Branching Out

DSCN0140

There’ve been times in the past seven months I’ve wondered about my sanity. It’s not the reduction in square footage but this whole notion of figuring out where, exactly, we belong. It usually hits when I have to get in the car to drive to work in Houston, which is about an hour and 15 minutes door-to-door. I have never lived more than 15 minutes away from work before, and I abhor freeways.

But on mild winter evenings like this, eating dinner on the deck out here in Blue Bell Country, it all seems worth it. Our old pecan tree isn’t all that beautifully shaped, really; it leans to the north almost precariously, while behind it in a neighbor’s yard grows a perfectly symmetrical big live oak. But both are at their deciduous, ferny-looking best just before sunset this time of year, every branch silhouetted black like the fans of delicate corals in a sea of cornflower blue sky.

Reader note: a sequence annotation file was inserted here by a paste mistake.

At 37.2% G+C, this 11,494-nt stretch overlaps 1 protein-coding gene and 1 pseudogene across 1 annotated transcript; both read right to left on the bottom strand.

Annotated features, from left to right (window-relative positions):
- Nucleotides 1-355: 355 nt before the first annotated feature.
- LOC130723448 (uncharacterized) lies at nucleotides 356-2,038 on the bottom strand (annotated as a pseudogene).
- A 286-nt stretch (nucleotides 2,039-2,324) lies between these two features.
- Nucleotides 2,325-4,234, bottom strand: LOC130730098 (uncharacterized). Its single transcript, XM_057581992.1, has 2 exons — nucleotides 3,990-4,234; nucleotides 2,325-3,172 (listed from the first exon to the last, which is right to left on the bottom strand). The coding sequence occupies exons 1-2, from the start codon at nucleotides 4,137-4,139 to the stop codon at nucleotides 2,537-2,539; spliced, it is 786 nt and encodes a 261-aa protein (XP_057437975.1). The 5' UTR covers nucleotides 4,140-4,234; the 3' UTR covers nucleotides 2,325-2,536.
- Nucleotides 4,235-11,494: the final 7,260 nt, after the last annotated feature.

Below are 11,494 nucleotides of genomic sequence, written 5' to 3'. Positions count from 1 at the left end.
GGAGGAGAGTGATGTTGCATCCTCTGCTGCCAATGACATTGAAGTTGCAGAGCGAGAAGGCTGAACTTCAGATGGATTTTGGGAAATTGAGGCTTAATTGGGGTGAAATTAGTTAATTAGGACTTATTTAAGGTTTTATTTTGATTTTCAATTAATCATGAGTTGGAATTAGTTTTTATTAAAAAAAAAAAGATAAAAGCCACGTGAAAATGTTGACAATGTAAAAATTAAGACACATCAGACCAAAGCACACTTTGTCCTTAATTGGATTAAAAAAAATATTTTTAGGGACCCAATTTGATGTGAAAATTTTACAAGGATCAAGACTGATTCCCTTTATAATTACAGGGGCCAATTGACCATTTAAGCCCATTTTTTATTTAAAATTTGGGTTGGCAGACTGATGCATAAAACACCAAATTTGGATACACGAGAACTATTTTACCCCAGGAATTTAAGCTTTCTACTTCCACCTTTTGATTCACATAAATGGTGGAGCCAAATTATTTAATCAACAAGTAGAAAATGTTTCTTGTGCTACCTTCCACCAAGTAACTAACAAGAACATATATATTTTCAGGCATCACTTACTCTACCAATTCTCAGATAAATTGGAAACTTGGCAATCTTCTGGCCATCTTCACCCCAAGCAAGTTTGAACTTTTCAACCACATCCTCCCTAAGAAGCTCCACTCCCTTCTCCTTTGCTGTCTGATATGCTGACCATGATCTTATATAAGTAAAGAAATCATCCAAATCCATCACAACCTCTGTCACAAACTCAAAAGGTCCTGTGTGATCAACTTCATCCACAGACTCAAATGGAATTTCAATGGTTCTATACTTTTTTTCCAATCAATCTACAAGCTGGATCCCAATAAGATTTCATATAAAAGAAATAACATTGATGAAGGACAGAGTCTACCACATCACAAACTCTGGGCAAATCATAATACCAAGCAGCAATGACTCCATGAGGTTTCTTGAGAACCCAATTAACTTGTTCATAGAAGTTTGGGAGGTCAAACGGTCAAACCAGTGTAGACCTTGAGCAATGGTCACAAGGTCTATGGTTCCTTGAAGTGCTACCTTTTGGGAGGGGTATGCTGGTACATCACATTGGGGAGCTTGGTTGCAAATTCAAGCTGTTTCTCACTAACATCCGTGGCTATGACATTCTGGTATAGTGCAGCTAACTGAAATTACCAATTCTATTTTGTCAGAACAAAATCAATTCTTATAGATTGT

Squirrels are still scurrying across their branches, and the mockingbirds are chirping their last calls before morning.

An Orange New Year

The Batch 2 labels.

Weeks have passed. The holidays are long gone. But the cheer of oranges dangling from the trees continues, and yet another large bag of plucked beauties awaits processing.

Oranges on tree

One of the first lessons learned from the Great Marmalade Experiment of 2012, which has segued into the Continuing Marmalade Experiment of 2013, is that you only need 5-8 oranges to brew up a dozen small jars. I haven’t counted the fruit on our two trees, but it looks like enough to start a business. Even after my friend Jean came and took some.